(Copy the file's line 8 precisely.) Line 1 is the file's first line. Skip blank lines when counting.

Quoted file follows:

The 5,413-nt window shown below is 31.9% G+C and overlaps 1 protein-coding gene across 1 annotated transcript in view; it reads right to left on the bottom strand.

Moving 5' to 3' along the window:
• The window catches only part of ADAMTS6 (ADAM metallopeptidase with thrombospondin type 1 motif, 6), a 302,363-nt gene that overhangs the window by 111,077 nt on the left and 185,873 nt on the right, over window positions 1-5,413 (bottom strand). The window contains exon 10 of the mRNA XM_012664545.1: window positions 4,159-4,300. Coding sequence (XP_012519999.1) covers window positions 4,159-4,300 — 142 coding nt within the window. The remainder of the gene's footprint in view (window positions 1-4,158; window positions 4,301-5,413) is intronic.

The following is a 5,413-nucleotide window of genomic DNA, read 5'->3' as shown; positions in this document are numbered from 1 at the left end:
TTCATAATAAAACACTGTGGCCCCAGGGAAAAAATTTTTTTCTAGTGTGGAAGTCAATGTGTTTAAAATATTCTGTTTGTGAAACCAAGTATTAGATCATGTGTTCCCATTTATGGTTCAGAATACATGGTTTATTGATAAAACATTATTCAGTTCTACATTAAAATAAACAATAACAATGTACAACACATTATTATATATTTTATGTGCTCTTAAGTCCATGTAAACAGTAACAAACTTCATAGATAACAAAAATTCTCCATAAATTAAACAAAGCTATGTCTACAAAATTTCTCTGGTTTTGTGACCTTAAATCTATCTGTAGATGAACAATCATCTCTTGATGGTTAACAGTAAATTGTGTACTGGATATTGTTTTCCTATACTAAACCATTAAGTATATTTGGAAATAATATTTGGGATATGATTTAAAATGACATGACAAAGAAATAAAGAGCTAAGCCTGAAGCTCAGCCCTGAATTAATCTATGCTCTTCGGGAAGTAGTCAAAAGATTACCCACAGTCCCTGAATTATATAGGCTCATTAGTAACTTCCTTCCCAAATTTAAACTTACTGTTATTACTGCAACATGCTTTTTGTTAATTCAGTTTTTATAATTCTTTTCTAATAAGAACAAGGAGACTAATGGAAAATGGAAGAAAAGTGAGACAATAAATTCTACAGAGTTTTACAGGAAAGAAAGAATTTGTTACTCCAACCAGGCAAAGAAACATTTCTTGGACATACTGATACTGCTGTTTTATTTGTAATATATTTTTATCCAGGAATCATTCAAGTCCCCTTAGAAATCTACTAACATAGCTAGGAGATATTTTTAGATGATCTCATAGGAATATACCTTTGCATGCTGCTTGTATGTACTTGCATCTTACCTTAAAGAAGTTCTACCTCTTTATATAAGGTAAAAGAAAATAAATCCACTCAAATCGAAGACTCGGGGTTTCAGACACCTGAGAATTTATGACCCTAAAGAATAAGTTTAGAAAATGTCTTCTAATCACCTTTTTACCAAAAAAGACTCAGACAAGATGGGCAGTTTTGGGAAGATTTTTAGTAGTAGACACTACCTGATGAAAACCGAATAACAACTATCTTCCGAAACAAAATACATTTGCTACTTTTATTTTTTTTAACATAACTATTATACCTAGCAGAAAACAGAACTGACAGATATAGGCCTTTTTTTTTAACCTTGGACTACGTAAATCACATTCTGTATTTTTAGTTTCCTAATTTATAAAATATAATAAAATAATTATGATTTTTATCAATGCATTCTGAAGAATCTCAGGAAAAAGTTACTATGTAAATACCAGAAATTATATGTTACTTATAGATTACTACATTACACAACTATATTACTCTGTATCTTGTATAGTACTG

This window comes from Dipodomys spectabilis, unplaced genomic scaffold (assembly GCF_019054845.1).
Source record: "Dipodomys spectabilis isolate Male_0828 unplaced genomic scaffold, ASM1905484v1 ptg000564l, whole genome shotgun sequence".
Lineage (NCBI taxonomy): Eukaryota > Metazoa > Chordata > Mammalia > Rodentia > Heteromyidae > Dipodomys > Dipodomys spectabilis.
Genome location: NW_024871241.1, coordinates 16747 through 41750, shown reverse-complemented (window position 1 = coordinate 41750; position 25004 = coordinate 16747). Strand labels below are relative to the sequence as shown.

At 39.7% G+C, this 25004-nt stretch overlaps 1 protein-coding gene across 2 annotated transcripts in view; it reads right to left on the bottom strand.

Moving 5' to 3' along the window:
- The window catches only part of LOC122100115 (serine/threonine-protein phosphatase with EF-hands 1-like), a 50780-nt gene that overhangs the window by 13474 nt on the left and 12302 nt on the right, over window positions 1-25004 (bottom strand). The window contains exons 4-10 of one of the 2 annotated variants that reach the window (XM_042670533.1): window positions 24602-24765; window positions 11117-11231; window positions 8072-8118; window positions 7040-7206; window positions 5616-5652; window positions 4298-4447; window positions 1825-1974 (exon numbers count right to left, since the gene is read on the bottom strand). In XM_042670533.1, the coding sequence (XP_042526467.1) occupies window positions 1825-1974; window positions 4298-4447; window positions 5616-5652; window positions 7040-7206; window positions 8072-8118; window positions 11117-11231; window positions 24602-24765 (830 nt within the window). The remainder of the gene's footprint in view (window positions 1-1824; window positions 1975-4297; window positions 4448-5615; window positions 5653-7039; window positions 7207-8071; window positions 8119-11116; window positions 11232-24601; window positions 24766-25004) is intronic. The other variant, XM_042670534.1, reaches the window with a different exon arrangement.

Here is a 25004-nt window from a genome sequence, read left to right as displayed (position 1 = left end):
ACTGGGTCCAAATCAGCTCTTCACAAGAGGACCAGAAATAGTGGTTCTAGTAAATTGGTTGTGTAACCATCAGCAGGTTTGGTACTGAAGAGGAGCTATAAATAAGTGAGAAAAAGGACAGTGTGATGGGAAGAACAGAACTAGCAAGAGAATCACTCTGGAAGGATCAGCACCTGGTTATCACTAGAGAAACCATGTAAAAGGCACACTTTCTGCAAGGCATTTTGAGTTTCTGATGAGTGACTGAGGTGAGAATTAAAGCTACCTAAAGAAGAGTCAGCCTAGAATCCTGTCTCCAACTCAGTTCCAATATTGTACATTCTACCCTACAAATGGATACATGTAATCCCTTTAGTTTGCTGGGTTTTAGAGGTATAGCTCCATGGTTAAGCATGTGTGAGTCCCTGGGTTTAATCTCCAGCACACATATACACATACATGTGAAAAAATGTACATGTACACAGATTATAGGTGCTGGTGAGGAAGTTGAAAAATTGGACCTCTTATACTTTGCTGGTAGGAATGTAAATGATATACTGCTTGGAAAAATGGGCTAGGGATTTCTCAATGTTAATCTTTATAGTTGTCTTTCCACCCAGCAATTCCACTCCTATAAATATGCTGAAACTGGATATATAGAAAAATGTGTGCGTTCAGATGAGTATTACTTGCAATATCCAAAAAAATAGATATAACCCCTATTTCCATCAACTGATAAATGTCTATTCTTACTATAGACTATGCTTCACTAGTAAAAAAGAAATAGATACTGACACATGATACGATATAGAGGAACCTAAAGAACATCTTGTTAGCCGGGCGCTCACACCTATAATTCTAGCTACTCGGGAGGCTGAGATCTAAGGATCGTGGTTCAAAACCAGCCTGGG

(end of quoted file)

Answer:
Lineage (NCBI taxonomy): Eukaryota > Metazoa > Chordata > Mammalia > Rodentia > Heteromyidae > Dipodomys > Dipodomys spectabilis.